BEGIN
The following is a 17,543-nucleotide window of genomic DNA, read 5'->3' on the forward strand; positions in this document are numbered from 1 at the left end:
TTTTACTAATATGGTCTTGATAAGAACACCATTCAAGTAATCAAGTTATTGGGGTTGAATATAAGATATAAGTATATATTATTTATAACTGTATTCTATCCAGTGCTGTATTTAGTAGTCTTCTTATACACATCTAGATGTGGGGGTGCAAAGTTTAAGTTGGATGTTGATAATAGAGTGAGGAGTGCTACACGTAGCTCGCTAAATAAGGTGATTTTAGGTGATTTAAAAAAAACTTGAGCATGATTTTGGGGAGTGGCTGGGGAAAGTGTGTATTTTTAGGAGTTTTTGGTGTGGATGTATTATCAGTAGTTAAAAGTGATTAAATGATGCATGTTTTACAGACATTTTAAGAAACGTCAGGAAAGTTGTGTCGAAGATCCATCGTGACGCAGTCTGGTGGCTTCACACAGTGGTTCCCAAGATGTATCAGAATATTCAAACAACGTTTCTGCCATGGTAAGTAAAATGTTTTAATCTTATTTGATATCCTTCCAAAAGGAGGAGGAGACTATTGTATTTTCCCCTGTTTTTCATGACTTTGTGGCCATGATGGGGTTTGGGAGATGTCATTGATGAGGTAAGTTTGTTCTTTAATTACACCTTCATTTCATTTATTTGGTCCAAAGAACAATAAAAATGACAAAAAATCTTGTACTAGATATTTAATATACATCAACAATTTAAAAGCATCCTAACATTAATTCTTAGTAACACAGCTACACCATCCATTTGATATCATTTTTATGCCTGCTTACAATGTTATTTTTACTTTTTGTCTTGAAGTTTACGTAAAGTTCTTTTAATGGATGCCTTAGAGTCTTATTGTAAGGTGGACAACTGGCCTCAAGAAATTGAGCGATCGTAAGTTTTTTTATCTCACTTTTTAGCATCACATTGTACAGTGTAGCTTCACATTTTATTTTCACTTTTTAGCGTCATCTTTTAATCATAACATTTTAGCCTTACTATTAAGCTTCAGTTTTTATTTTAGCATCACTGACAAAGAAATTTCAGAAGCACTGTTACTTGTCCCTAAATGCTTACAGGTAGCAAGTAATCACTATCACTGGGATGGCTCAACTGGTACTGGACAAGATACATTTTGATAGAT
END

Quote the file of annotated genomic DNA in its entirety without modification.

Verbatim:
The following is a 17,543-nucleotide window of genomic DNA, read 5'->3' on the forward strand; positions in this document are numbered from 1 at the left end:
TTTTACTAATATGGTCTTGATAAGAACACCATTCAAGTAATCAAGTTATTGGGGTTGAATATAAGATATAAGTATATATTATTTATAACTGTATTCTATCCAGTGCTGTATTTAGTAGTCTTCTTATACACATCTAGATGTGGGGGTGCAAAGTTTAAGTTGGATGTTGATAATAGAGTGAGGAGTGCTACACGTAGCTCGCTAAATAAGGTGATTTTAGGTGATTTAAAAAAAACTTGAGCATGATTTTGGGGAGTGGCTGGGGAAAGTGTGTATTTTTAGGAGTTTTTGGTGTGGATGTATTATCAGTAGTTAAAAGTGATTAAATGATGCATGTTTTACAGACATTTTAAGAAACGTCAGGAAAGTTGTGTCGAAGATCCATCGTGACGCAGTCTGGTGGCTTCACACAGTGGTTCCCAAGATGTATCAGAATATTCAAACAACGTTTCTGCCATGGTAAGTAAAATGTTTTAATCTTATTTGATATCCTTCCAAAAGGAGGAGGAGACTATTGTATTTTCCCCTGTTTTTCATGACTTTGTGGCCATGATGGGGTTTGGGAGATGTCATTGATGAGGTAAGTTTGTTCTTTAATTACACCTTCATTTCATTTATTTGGTCCAAAGAACAATAAAAATGACAAAAAATCTTGTACTAGATATTTAATATACATCAACAATTTAAAAGCATCCTAACATTAATTCTTAGTAACACAGCTACACCATCCATTTGATATCATTTTTATGCCTGCTTACAATGTTATTTTTACTTTTTGTCTTGAAGTTTACGTAAAGTTCTTTTAATGGATGCCTTAGAGTCTTATTGTAAGGTGGACAACTGGCCTCAAGAAATTGAGCGATCGTAAGTTTTTTTATCTCACTTTTTAGCATCACATTGTACAGTGTAGCTTCACATTTTATTTTCACTTTTTAGCGTCATCTTTTAATCATAACATTTTAGCCTTACTATTAAGCTTCAGTTTTTATTTTAGCATCACTGACAAAGAAATTTCAGAAGCACTGTTACTTGTCCCTAAATGCTTACAGGTAGCAAGTAATCACTATCACTGGGATGGCTCAACTGGTACTGGACAAGATACATTTTGATAGAT